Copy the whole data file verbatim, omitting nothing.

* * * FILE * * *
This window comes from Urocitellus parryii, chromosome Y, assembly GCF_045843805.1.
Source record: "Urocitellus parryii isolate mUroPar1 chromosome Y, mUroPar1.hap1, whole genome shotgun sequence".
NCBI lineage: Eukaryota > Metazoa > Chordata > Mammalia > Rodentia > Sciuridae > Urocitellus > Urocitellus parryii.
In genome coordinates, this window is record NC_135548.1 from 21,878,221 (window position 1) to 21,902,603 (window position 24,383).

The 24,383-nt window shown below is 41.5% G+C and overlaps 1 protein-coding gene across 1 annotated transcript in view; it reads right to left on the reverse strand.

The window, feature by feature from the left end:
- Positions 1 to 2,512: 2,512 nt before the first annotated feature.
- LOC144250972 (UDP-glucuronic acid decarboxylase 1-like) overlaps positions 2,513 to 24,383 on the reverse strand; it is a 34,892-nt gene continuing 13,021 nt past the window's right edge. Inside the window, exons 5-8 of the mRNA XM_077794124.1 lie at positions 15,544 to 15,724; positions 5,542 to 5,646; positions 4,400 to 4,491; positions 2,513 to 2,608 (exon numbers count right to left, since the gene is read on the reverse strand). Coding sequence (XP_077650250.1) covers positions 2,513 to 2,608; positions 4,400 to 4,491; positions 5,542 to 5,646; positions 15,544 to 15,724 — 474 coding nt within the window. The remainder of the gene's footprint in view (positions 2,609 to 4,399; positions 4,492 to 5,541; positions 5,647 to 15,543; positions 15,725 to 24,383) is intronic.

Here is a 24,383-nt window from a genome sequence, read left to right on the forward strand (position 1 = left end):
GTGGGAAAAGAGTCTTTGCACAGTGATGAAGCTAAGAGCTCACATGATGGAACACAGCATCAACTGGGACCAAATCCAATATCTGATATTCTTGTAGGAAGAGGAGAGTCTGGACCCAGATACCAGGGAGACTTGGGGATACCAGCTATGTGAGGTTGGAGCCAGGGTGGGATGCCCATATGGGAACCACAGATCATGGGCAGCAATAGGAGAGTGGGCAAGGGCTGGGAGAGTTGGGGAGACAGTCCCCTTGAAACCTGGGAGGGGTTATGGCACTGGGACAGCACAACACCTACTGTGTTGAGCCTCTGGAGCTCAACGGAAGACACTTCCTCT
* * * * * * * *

This window comes from Urocitellus parryii, chromosome Y, assembly GCF_045843805.1.
Source record: "Urocitellus parryii isolate mUroPar1 chromosome Y, mUroPar1.hap1, whole genome shotgun sequence".
NCBI lineage: Eukaryota > Metazoa > Chordata > Mammalia > Rodentia > Sciuridae > Urocitellus > Urocitellus parryii.
In genome coordinates, this window is record NC_135548.1 from 21,878,221 (window position 1) to 21,902,603 (window position 24,383).

The 24,383-nt window shown below is 41.5% G+C and overlaps 1 protein-coding gene across 1 annotated transcript in view; it reads right to left on the reverse strand.

The window, feature by feature from the left end:
- Positions 1 to 2,512: 2,512 nt before the first annotated feature.
- LOC144250972 (UDP-glucuronic acid decarboxylase 1-like) overlaps positions 2,513 to 24,383 on the reverse strand; it is a 34,892-nt gene continuing 13,021 nt past the window's right edge. Inside the window, exons 5-8 of the mRNA XM_077794124.1 lie at positions 15,544 to 15,724; positions 5,542 to 5,646; positions 4,400 to 4,491; positions 2,513 to 2,608 (exon numbers count right to left, since the gene is read on the reverse strand). Coding sequence (XP_077650250.1) covers positions 2,513 to 2,608; positions 4,400 to 4,491; positions 5,542 to 5,646; positions 15,544 to 15,724 — 474 coding nt within the window. The remainder of the gene's footprint in view (positions 2,609 to 4,399; positions 4,492 to 5,541; positions 5,647 to 15,543; positions 15,725 to 24,383) is intronic.

Here is a 24,383-nt window from a genome sequence, read left to right on the forward strand (position 1 = left end):
GTGGGAAAAGAGTCTTTGCACAGTGATGAAGCTAAGAGCTCACATGATGGAACACAGCATCAACTGGGACCAAATCCAATATCTGATATTCTTGTAGGAAGAGGAGAGTCTGGACCCAGATACCAGGGAGACTTGGGGATACCAGCTATGTGAGGTTGGAGCCAGGGTGGGATGCCCATATGGGAACCACAGATCATGGGCAGCAATAGGAGAGTGGGCAAGGGCTGGGAGAGTTGGGGAGACAGTCCCCTTGAAACCTGGGAGGGGTTATGGCACTGGGACAGCACAACACCTACTGTGTTGAGCCTCTGGAGCTCAACGGAAGACACTTCCTCT